Over the last number of years the insurance claim assessors at Claims Assist Ireland are noticing a steady increase in burglaries and theft across the country, both in cities and rural and farm areas.
This week alone our claims assessors are in Dublin, Kildare, Limerick and Sligo processing burglary and malicious damage claims and with the evenings getting shorter there is undoubtedly going to be a rise in theft insurance claims.
This is why households across Ireland are being warned to beware of a big spike in home burglaries as the clocks go back.
It is a well known fact that home and motor insurance claims usually shoot up after the clocks go back by one hour and British summer time (BST) ends.
After analysing its claims data since 2013, an insurer found that home theft claims surge by around 38% in the five months after the clocks go back, compared with claims during the five preceding months.
Thefts in the winter months were also found to be more likely to happen on a Friday than any other day of the week.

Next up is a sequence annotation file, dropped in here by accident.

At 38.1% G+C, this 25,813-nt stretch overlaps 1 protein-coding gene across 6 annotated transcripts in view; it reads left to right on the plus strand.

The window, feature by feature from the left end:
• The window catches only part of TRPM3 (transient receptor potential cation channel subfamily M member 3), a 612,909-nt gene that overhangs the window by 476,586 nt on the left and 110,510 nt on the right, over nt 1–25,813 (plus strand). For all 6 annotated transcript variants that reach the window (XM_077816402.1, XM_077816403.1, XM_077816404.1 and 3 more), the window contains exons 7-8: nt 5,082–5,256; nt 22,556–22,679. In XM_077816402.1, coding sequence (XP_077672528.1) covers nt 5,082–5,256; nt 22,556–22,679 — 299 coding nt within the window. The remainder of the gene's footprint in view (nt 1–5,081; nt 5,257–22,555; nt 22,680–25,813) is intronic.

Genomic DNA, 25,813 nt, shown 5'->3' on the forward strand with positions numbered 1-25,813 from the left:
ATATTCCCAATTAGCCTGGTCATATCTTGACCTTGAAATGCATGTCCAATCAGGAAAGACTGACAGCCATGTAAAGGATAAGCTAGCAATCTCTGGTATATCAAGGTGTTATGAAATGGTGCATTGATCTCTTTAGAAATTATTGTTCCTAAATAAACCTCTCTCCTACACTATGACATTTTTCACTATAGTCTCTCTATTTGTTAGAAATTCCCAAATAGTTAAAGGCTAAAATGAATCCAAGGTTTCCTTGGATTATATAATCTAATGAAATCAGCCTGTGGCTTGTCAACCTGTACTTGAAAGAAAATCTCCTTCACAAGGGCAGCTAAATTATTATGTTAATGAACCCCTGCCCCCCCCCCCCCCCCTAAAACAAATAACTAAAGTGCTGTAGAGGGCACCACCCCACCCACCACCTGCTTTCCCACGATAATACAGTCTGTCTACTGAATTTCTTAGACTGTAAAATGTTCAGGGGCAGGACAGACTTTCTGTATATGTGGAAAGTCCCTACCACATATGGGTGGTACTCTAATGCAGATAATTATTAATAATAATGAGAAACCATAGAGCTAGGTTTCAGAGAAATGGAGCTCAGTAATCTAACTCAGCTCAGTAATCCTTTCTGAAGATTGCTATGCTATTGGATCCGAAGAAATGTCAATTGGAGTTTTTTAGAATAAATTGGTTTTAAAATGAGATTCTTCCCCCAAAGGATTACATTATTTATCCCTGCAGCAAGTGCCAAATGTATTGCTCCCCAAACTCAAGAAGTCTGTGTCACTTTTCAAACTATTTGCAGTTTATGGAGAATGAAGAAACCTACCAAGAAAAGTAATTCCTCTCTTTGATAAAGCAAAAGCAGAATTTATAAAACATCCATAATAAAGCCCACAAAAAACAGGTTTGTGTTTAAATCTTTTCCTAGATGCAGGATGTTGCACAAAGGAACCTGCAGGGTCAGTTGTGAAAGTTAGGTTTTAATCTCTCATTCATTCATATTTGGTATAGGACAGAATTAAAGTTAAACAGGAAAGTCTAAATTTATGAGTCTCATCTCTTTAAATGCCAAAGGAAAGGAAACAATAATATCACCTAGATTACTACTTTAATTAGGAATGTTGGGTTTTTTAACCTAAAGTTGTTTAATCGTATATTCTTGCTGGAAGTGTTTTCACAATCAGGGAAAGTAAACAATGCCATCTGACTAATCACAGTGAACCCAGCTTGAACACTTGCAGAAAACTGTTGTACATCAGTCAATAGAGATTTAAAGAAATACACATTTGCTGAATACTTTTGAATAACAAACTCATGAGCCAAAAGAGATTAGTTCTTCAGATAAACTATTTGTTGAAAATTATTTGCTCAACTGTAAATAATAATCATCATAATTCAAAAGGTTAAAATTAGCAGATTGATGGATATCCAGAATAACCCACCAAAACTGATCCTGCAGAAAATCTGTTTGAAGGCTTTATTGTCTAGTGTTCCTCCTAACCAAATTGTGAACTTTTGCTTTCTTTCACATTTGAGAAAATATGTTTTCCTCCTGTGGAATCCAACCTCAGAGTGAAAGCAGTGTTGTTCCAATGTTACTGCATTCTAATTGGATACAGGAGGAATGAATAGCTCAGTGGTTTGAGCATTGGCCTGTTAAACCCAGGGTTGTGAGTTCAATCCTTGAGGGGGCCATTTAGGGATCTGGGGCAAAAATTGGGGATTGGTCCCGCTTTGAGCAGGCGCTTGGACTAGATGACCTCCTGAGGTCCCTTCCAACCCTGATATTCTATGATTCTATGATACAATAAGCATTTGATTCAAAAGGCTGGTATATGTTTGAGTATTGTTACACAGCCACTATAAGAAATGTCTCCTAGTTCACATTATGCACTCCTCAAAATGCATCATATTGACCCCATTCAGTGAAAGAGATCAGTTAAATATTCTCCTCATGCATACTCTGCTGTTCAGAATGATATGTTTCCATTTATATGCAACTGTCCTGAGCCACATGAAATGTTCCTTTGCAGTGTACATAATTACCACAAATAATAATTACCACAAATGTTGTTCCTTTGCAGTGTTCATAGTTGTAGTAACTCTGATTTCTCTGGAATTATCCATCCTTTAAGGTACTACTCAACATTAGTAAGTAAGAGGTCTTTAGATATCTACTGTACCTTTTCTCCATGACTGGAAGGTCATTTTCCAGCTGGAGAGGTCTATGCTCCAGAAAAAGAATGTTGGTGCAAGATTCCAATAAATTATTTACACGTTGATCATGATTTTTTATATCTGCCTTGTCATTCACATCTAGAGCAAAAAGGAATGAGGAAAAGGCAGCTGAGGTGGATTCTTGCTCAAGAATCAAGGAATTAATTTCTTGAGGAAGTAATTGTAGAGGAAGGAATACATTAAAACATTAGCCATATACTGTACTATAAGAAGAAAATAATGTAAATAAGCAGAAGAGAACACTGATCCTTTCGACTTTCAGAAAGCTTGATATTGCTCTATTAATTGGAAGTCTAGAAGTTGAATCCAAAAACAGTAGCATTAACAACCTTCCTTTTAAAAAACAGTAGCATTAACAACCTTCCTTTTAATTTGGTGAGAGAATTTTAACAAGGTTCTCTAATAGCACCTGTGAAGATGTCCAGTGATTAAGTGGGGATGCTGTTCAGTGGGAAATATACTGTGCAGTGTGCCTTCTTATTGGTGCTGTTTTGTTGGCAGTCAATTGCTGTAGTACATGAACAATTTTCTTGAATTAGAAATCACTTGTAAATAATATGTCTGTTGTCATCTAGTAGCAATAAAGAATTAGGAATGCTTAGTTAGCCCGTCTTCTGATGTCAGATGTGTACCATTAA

Home thefts between November and March are also more likely to happen due to burglars physically breaking into a property.
Thefts which do not involve forced entry, such as those which are opportunistic or involve deception, are more likely to take place in the summer months, according to he insurers analysis.
Meanwhile, motor insurance claims, including thefts, also jump by 6% after the clocks go back, the insurer said.
Claims analysis showed that as well as more treacherous driving conditions due to icy and wet roads, motor insurance claims also increase in the winter due to drivers forgetting to turn their lights on and poor maintenance.
The insurance company’s director of products said “Darker nights unfortunately lead to an increase in home burglaries, so when the clocks change we are urging people to be more vigilant when it comes to home security.”
He continued: “Whilst in a lot of cases it is simply a case of bad luck, there are things that home owners can do to deter thieves such as ensuring lights are left on when no one is at home and installing CCTV cameras, or at least dummy ones, to make burglars think twice.”